Under a “democracy voucher” program that came into effect this year, all registered voters in the city were sent four $25 vouchers to spend on any candidates they wanted to support—but only those who agreed to spend less than $150,000 on their general election campaigns. When business interests in the city banded together with the Chamber of Commerce to start a PAC called Civic Alliance for a Sound Economy (CASE), and the cash started pouring in, candidates who had initially opted into the program asked to opt out, worried they wouldn’t be able to compete without hustling for more money.

By Election Day, the New York Times reported that “11 of the 12 general election candidates who participated in the voucher program had been released from the limits.” CASE pulled in more than $4 million, with a quarter coming from Amazon, and the rest from other companies with Seattle-area offices, like Google, Expedia, Starbucks and Microsoft.

M. Lorena González, one of two council members who represents the entire city and wasn’t up for reelection this year, is sponsoring a bill that would tighten campaign finance restrictions even more, limiting the amount corporations can donate to PACs, and effectively abolishing super PACs like the Chamber of Commerce’s CASE.

“We operate in an environment where corporations like Amazon can make unlimited contributions, because there are no regulations,” she told CityLab. “As a result you saw them put a fistful of cash on the scales of democracy to tip the city council in their favor.”

Even presidential candidates Bernie Sanders and Elizabeth Warren condemned Amazon’s spending. “In a city struggling with homelessness, Amazon is dropping an outrageous amount of money to defeat progressive candidates fighting for working people,” Sanders tweeted.

CASE argues that the candidates it endorsed will not only be good for business, but for the city: Its website says they all “demonstrate a strong commitment to improving the quality of life and economic opportunities for all Seattleites,” particularly when it comes to easing traffic congestion and improving transit, instituting systemic reforms around homelessness, and supporting local business growth. Polls conducted by the Chamber and local newspapers showed that residents were disappointed with the current council, and ready for change.

González noted that what aligns several of the CASE-endorsed candidates is also an emphasis on maintaining Seattle’s “regressive tax system,” “using punitive criminal justice system tools to address homelessness,” and “not tackling criminal justice reform as a whole.” (CASE didn’t respond to a request for comment.)

With Amazon achieving less than a majority hold on the council, the takeaway some Seattle progressives left with Wednesday was that it could have been worse. “Imagine the Chamber and Amazon honchos this morning looking at City Council strategy for next year,” Seattle’s former Democratic mayor, Mike McGinn, tweeted. “Those business honchos are not sitting there clapping each other on the back saying ‘We killed it last night!’ They’re saying ‘crap—how the hell do we get to five votes on anything—we have completely lost control of the council.’” He added that during his term as mayor from 2010 to 2013, the Chamber of Commerce held seven of the nine seats, giving it a stronger pro-business bent.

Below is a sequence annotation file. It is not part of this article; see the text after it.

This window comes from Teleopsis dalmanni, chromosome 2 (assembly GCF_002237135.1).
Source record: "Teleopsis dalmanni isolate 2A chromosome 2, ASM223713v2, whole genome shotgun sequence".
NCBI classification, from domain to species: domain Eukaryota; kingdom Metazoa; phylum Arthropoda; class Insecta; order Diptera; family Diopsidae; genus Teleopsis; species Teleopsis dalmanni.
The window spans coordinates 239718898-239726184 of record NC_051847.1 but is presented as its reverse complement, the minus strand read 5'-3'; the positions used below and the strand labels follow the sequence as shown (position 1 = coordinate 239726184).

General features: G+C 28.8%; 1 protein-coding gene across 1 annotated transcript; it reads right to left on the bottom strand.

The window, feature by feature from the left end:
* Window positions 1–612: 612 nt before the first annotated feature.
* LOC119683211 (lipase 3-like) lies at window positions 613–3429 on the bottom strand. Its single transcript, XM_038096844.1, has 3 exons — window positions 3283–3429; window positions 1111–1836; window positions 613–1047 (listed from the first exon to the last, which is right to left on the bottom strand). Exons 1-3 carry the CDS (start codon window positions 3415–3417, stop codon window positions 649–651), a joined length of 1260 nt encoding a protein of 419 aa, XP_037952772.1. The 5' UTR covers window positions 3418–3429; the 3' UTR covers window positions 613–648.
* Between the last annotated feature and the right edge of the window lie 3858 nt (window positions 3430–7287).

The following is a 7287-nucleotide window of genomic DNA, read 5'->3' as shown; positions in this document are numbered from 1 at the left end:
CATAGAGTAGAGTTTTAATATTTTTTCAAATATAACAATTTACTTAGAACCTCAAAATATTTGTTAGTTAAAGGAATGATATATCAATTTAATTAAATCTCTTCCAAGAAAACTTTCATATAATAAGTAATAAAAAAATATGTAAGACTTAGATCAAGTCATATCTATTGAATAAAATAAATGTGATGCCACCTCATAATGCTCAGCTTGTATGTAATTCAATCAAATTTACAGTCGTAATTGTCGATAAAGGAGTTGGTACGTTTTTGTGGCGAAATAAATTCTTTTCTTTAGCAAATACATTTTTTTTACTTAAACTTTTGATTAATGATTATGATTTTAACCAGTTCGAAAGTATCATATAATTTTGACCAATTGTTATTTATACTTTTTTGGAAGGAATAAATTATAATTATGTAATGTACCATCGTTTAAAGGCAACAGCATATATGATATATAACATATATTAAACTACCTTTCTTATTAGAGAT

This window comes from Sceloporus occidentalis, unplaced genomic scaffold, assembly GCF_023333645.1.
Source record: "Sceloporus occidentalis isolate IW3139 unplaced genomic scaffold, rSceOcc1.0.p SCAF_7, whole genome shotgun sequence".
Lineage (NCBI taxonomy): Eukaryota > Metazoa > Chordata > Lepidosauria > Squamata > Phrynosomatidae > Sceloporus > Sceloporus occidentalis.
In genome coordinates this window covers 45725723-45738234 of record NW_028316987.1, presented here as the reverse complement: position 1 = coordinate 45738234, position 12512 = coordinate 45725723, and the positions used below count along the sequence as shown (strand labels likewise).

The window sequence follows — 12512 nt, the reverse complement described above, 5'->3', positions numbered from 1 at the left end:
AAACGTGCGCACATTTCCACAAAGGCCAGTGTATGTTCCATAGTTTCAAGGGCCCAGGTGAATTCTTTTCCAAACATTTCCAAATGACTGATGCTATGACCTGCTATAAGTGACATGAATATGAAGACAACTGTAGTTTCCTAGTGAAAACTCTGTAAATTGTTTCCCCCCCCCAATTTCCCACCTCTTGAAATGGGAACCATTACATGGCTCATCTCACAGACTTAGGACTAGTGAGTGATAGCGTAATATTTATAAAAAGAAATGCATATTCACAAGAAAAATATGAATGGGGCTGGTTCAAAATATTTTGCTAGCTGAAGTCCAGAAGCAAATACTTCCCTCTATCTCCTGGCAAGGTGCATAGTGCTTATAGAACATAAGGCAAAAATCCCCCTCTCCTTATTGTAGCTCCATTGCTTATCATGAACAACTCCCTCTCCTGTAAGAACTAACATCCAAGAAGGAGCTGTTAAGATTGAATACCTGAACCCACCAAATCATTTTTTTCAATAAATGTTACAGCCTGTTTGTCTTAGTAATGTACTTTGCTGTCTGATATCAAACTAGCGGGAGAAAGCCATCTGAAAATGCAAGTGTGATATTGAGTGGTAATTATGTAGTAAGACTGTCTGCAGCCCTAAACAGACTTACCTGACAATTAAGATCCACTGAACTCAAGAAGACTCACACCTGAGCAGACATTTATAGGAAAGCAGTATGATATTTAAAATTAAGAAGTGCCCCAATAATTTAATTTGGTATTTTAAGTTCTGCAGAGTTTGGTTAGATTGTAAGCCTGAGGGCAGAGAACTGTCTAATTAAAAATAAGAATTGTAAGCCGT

But Amazon’s intervention shows that its interest in—and impact on—politics is only growing in the wake of the struggle over the head tax. On city council candidates, Amazon only spent $130,000 in 2015, according to campaign finance records, meaning their spending increased by more than 650 percent this year. (According to WUSA9, Amazon also spent almost $300,000 on Republican and Democratic house and senate races in Virginia, the state where it’s planning another large campus.)

And its spending is not always in opposition to funding public initiatives. This year, the company contributed $400,000 at the state level to join progressives in opposing a cut to car registration fees that would slash transit funding precipitously (Microsoft spent $650,000). Despite their opposition, it looks like the measure is going to pass.

This spring, the power of big spending will likely be tested again. California’s bill reclassifying gig workers as employees—which could pose an existential threat to sharing-economy companies like Uber and Lyft—could be challenged in a ballot measure funded by the two ride-hailing companies and Postmates, a fooddelivery app. Together, they’ve already contributed $90 million to the effort. That’s 60 Seattle city councils worth.

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The Fight Against Gun Violence Depends on Where You Live

The year before last was awful for Topeka. In 2017, the small city in northeast Kansas saw a record number of homicides. Nearly all of those 29 deaths were the result of lethal shootings, and in every one of the incidents involving guns, the victim was a person of color.

Topeka Mayor Michelle de la Isla points to gang violence as the spur behind those deaths, but that isn’t the only kind of gun problem that has wracked Topeka. She recalled a text alert she received from her daughter about an active shooting at her school.

“When you talk to children, to youth, absolutely—with college students, they’re concerned,” de la Isla says, referring to attitudes in Topeka around guns. “I don’t think that the adults are quite as keyed in as our young people are to this issue,” she said during a panel at the CityLab DC conference.

With Congress punting year after year on passing any significant gun legislation, it falls squarely on governors, mayors, and county executives to do something about guns. But the gun problem isn’t a monolith. Local leaders are facing not one crisis but many, and what that crisis looks like can vary considerably by place.